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Make it Werk

Munich, Germany

Aparthotel group Locke opens an outpost in Munich, with interiors by Fettle that play on the city's pioneering early-20th-century design movement

In just five years aparthotel group Locke has made a distinctive imprint on the hospitality scene, with its mix of spaces “designed to be lived in” and a strong creative streak when it comes to the interiors. Having tested the blueprint extensively in the UK and the Republic of Ireland, its first mainland European opening is in Munich, with interiors designed by in-demand hospitality specialists Fettle, led by Andy Goodwin and Tom Parker.

Any savvy hotel group knows that the could-be-anywhere approach – in branded livery and with every space uniformly similar all over the world – not longer cuts it, and Locke is no different. Fettle has given the 151-room Schwan Locke that desirable sense of place by looking to the city’s early-20th-century design traditions, and in particular the Deutscher Werkbund (German Work Federation) movement.

This precursor to the Bauhaus sought to unify craftsmanship with industrial production, creating objects that were functional yet beautiful and available to the masses. “This manifests itself in the final scheme through the simple but visually striking architectural design as well as the colour palette,” says Parker. “The furniture also draws on this inspiration through its simple, clean lines, which are combined with bolder, striking, and varied material choices in both the hard finishes and the fabrics.” Chrome, opal glass, marble, oak and mohair are some of the recurring palette of materials that help to unify the diverse number of spaces that Fettle has designed.

The entrance lobby is particularly striking, clad in facing mirrored panels that endlessly reflect the green ceiling and an infinite grid of non-nonsense bulkhead lights, while diagonals of alternating black and white stripes on the tiled floor add to the trippy effect. The interiors are relatively calm by contrast, employing colour blocking to delineate spaces: chunky architraves are painted rust red, standing out against white panelled walls, while in the guest apartments, twin-toned walls sit against furniture from the opposite ends of the colour wheel – minty green and egg-yolk yellow, for example, or terracotta and bright blue. The colour lends an irresistible cheeriness and sense of welcome to each space.

Hotel guest rooms often present a challenge to designers, with the need for multiple functions within a relatively small space, while still giving off an air of luxury – and the added constraints of cooking, dining and living areas bring another layer of difficulty. “In the very early stages of the project, we looked at all sorts of ways of defining the spaces including screens, glazed walls and curtains,” says Goodwin. “In the end we created a divide using what looks very much like one continuous piece of furniture, to transition from headboard to low level wall to banquette. We felt that this created a series of small ‘moments’ within the room, catering for the different needs of the guest, while also keeping a feeling of openness, without making each individual area feel cramped or claustrophobic.”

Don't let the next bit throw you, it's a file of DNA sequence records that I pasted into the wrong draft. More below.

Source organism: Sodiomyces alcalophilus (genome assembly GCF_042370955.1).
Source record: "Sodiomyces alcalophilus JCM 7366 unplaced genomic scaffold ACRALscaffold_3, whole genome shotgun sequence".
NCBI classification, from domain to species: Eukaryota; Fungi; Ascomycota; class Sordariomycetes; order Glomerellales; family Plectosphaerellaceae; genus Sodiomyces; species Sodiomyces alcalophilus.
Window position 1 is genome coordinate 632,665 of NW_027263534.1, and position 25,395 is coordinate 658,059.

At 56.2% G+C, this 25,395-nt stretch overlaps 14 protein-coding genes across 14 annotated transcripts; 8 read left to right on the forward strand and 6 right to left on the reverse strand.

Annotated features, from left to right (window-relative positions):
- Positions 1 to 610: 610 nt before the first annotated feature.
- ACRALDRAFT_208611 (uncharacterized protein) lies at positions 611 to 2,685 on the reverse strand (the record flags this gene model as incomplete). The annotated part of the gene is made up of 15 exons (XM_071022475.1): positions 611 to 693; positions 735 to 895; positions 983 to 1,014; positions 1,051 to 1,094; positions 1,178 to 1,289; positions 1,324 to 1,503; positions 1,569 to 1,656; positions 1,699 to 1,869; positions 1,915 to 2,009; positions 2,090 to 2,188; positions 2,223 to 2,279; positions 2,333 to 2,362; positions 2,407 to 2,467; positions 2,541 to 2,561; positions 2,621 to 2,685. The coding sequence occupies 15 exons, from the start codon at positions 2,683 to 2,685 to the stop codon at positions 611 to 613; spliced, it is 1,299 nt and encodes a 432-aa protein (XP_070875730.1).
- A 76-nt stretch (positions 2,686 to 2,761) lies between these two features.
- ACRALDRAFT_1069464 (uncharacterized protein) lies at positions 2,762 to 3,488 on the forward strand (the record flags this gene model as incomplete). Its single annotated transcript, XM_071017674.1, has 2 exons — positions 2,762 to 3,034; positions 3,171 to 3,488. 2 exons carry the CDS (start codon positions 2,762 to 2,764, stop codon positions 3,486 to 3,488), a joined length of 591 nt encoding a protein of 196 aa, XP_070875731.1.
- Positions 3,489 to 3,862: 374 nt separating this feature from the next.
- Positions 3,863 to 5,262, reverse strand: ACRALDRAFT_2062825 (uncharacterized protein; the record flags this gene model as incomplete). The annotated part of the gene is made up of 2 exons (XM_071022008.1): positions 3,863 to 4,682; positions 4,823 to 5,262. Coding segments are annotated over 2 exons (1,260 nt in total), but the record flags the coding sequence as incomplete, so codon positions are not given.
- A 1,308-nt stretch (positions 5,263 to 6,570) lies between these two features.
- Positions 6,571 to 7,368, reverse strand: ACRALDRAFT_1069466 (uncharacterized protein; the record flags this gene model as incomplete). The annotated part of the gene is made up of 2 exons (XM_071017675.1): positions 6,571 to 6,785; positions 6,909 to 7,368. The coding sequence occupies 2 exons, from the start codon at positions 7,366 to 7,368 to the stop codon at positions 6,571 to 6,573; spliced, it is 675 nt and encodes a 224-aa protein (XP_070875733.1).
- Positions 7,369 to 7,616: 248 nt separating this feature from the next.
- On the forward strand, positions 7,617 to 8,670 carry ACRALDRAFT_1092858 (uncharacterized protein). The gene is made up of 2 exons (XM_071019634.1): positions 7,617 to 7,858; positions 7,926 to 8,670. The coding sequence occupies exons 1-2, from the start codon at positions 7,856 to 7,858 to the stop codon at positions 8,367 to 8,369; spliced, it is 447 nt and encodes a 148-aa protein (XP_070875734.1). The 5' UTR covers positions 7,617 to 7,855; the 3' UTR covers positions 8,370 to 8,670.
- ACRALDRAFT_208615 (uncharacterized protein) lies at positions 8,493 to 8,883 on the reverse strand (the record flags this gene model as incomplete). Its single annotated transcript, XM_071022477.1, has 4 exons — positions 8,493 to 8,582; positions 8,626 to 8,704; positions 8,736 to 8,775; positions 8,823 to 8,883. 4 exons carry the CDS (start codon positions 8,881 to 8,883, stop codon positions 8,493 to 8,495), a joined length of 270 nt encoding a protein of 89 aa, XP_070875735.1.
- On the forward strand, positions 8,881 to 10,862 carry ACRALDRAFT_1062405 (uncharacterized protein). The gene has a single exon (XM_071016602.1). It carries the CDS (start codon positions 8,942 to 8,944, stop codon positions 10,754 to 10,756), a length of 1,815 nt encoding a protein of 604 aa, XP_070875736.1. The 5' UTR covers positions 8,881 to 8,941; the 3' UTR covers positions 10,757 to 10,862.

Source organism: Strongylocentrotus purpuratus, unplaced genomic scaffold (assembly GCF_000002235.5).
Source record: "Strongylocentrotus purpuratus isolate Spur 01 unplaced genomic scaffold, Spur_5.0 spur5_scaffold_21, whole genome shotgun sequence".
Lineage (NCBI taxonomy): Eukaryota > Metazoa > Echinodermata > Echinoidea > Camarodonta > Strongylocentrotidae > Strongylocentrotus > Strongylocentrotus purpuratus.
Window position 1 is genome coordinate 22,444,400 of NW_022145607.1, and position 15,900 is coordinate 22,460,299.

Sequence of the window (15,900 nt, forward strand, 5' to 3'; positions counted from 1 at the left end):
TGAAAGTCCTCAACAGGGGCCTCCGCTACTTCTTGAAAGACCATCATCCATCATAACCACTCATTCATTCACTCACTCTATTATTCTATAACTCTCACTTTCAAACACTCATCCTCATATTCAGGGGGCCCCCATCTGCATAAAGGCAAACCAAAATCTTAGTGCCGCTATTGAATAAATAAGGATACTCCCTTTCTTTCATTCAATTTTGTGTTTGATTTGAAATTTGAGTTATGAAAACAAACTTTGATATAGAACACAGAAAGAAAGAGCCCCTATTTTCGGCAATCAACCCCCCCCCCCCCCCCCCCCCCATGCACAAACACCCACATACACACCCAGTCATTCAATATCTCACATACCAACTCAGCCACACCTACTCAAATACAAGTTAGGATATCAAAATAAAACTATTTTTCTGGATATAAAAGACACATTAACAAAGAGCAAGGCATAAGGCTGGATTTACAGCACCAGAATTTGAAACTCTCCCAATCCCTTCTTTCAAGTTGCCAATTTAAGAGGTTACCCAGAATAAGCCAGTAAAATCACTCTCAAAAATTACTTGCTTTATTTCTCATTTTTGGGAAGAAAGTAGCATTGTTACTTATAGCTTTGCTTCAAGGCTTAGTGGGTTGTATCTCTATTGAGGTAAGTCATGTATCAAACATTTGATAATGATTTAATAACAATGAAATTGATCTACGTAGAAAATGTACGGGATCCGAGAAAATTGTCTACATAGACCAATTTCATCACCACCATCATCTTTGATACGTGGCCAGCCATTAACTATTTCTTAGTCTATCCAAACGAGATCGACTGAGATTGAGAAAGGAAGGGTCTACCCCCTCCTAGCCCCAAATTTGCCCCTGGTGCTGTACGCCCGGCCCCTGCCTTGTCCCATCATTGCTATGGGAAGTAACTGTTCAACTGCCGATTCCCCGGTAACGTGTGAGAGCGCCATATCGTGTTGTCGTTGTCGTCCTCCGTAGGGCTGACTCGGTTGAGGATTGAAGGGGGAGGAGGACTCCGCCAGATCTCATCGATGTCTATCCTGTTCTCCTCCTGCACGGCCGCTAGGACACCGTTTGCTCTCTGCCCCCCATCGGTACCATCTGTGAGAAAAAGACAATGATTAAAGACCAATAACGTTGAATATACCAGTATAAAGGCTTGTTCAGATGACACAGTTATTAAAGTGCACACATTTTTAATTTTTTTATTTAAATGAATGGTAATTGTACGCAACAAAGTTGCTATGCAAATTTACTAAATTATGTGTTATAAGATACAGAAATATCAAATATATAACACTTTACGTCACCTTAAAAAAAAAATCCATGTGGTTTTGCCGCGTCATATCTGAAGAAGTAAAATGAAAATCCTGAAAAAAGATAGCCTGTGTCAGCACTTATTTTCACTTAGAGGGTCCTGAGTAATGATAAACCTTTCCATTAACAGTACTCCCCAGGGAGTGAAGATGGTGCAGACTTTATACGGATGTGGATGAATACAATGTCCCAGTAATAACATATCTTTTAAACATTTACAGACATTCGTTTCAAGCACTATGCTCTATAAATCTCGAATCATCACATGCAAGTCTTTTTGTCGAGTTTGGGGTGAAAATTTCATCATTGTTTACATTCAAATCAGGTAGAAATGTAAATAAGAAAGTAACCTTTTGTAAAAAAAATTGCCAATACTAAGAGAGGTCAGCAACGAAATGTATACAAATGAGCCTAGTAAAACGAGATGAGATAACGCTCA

As well as being able to cook and eat in their rooms, guests have plenty of communal space in which to relax, including a co-working lounge, bar and coffee shop. The Werkbund-inspired upholstered furniture, such as the chrome-framed lounge chairs in every room, was all designed especially for the project, augmented with pieces by brands including Hay, Petite Friture, &Tradition and Adico.

Whereas the guest rooms are all about the division of space, “the public areas are made up of a series of smaller spaces which needed to flow seamlessly together,” says Parker. “This pushed us to be very careful with the starting and stopping of certain finishes and colour palettes to make the transition between spaces subtle yet defined.” The coffee shop at the entrance features a rattan-fronted oak counter, sitting under a glossy green ceiling hung with opal glass pendants; while the bar area has a handsome curved timber bar surrounded by geometric floor tiles, and custom-designed upholstered chrome bar stools with fluted chrome bases.

While the Werkbund references are no pastiche, Fettle has paid direct homage to the movement, an in particular its women, in the art it has specified. Local artist Veronika Grenzebach has painted the portraits of those early-20th-century pioneers such as photographer and sculptor Marianne Brandt and designer Lilly Reich, with flat planes and pastel tones that chime in beautifully with the interiors themselves.